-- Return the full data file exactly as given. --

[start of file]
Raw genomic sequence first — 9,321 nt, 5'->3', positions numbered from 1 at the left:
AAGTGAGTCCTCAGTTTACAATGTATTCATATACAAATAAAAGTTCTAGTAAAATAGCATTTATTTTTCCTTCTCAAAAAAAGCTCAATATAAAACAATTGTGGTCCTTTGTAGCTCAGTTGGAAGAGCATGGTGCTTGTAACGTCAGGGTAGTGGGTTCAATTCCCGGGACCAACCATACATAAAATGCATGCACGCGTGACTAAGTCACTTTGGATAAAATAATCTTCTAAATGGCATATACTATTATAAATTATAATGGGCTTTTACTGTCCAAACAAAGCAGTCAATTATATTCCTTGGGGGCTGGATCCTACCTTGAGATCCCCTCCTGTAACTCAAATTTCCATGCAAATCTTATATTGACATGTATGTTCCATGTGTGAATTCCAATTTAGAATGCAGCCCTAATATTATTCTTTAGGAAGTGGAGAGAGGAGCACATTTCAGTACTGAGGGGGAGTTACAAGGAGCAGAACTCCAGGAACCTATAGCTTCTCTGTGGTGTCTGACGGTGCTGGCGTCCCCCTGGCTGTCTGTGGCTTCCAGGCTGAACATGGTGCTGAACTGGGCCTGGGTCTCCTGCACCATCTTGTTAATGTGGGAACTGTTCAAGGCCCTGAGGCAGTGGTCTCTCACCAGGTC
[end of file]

Raw genomic sequence first — 9,321 nt, 5'->3', positions numbered from 1 at the left:
AAGTGAGTCCTCAGTTTACAATGTATTCATATACAAATAAAAGTTCTAGTAAAATAGCATTTATTTTTCCTTCTCAAAAAAAGCTCAATATAAAACAATTGTGGTCCTTTGTAGCTCAGTTGGAAGAGCATGGTGCTTGTAACGTCAGGGTAGTGGGTTCAATTCCCGGGACCAACCATACATAAAATGCATGCACGCGTGACTAAGTCACTTTGGATAAAATAATCTTCTAAATGGCATATACTATTATAAATTATAATGGGCTTTTACTGTCCAAACAAAGCAGTCAATTATATTCCTTGGGGGCTGGATCCTACCTTGAGATCCCCTCCTGTAACTCAAATTTCCATGCAAATCTTATATTGACATGTATGTTCCATGTGTGAATTCCAATTTAGAATGCAGCCCTAATATTATTCTTTAGGAAGTGGAGAGAGGAGCACATTTCAGTACTGAGGGGGAGTTACAAGGAGCAGAACTCCAGGAACCTATAGCTTCTCTGTGGTGTCTGACGGTGCTGGCGTCCCCCTGGCTGTCTGTGGCTTCCAGGCTGAACATGGTGCTGAACTGGGCCTGGGTCTCCTGCACCATCTTGTTAATGTGGGAACTGTTCAAGGCCCTGAGGCAGTGGTCTCTCACCAGGTC